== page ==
It is a Scottish tradition to erect a mound of stones as a memorial or marker. This large cairn, constructed in 1934 using limestone boulders backed with concrete, commemorates Donald McLean, who arrived in Hawke's Bay in December 1850 to begin land-purchasing negotiations with local Maori.
McLean was active for 12 months, securing a total of 628,700 acres (254,623 hectares) for the Colonial Government.
Later he returned to Hawke's Bay to farm at Maraekakaho, southwest of Hastings. He was MP for Napier from 1866 to 1877 and was knighted in 1874.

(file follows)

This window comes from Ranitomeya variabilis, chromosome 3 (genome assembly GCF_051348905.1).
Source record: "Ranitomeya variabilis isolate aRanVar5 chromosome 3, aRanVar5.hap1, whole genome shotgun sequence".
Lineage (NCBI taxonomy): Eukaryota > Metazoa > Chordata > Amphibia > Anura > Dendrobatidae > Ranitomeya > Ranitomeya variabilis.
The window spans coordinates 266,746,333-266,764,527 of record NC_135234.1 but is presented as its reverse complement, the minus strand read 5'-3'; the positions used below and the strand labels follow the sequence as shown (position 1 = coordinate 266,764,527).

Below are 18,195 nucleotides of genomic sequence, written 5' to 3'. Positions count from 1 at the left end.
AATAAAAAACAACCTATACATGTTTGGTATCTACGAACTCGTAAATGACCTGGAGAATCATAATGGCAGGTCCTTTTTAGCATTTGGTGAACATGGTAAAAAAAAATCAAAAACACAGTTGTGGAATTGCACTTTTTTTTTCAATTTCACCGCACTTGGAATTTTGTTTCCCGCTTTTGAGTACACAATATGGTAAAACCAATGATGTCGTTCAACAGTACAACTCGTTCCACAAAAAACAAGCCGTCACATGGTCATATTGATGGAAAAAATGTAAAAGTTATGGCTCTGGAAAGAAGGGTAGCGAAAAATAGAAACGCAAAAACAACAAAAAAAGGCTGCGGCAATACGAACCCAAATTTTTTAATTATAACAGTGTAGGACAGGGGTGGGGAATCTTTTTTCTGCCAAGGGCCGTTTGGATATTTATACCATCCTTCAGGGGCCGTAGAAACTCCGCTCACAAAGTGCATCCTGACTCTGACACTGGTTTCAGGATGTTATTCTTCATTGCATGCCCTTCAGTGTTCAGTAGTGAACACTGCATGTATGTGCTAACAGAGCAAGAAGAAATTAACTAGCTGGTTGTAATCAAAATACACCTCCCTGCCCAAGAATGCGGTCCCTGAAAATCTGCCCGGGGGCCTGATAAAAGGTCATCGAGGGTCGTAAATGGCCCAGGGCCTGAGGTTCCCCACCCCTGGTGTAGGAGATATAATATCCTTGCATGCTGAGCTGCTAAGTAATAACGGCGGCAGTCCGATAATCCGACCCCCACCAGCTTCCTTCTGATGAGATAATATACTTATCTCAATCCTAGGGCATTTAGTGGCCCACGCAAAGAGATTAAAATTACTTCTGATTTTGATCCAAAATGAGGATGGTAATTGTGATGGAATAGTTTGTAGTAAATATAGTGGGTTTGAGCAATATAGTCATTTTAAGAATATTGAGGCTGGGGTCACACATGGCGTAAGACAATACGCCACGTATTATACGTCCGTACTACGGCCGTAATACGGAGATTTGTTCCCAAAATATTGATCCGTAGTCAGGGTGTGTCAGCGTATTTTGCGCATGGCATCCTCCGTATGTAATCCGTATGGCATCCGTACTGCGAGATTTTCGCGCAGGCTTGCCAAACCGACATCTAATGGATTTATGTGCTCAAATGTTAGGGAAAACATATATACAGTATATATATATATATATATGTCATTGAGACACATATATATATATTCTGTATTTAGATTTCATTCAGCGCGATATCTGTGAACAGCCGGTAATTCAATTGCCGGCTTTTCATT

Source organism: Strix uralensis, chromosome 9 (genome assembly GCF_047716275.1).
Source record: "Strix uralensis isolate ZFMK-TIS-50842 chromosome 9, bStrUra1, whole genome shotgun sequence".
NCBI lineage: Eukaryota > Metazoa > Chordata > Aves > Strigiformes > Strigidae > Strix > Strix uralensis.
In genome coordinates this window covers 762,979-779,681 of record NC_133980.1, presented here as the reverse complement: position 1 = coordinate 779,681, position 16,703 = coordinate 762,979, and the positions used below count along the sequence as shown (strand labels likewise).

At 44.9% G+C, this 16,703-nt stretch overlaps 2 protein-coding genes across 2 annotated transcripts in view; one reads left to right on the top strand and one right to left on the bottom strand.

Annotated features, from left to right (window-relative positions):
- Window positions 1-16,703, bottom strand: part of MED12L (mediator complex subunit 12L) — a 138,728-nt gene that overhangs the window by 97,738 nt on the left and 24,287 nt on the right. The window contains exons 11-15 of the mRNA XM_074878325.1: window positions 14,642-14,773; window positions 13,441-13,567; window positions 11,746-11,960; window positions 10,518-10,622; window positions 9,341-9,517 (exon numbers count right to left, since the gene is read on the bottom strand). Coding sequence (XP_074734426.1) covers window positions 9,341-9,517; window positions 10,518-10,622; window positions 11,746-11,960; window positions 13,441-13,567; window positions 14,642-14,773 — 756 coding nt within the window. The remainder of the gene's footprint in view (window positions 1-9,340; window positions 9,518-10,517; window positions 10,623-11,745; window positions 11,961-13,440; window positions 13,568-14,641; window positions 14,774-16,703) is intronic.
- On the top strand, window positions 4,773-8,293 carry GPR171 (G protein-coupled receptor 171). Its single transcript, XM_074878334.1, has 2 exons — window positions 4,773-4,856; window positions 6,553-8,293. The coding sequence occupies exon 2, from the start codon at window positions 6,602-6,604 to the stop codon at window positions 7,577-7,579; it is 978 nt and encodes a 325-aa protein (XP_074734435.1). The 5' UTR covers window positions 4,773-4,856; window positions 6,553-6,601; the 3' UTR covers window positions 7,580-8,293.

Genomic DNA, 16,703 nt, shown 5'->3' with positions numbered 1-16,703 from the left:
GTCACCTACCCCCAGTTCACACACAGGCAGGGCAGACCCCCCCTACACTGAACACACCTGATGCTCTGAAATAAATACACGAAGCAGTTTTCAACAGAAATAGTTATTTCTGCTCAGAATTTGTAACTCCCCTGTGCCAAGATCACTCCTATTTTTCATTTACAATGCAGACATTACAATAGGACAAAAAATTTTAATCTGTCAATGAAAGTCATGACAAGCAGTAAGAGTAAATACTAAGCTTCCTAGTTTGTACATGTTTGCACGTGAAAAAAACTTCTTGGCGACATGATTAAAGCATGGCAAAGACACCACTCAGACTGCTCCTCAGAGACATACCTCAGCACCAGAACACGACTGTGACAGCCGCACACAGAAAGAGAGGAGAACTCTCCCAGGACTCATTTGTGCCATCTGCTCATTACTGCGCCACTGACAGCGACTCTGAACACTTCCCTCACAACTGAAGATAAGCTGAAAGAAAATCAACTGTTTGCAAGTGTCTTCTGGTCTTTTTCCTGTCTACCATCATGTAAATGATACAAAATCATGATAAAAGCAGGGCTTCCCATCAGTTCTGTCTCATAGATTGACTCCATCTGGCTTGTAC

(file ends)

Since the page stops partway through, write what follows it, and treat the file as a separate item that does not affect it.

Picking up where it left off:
In 1910, his only son Robert Douglas MacLean (who adopted the 'Mac' orthography, although his father more commonly spelled his name with the 'Mc') donated 10 acres for a public park in memory of his father.
The Honourable Sir Donald MacLean, KCMG Gorn Kilmaluag, Tyree, Scotland 25th October 1820 Died Napier, New Zealand 5th January 1877.
In front of the approach to McLean Park, Latham Street, Napier.
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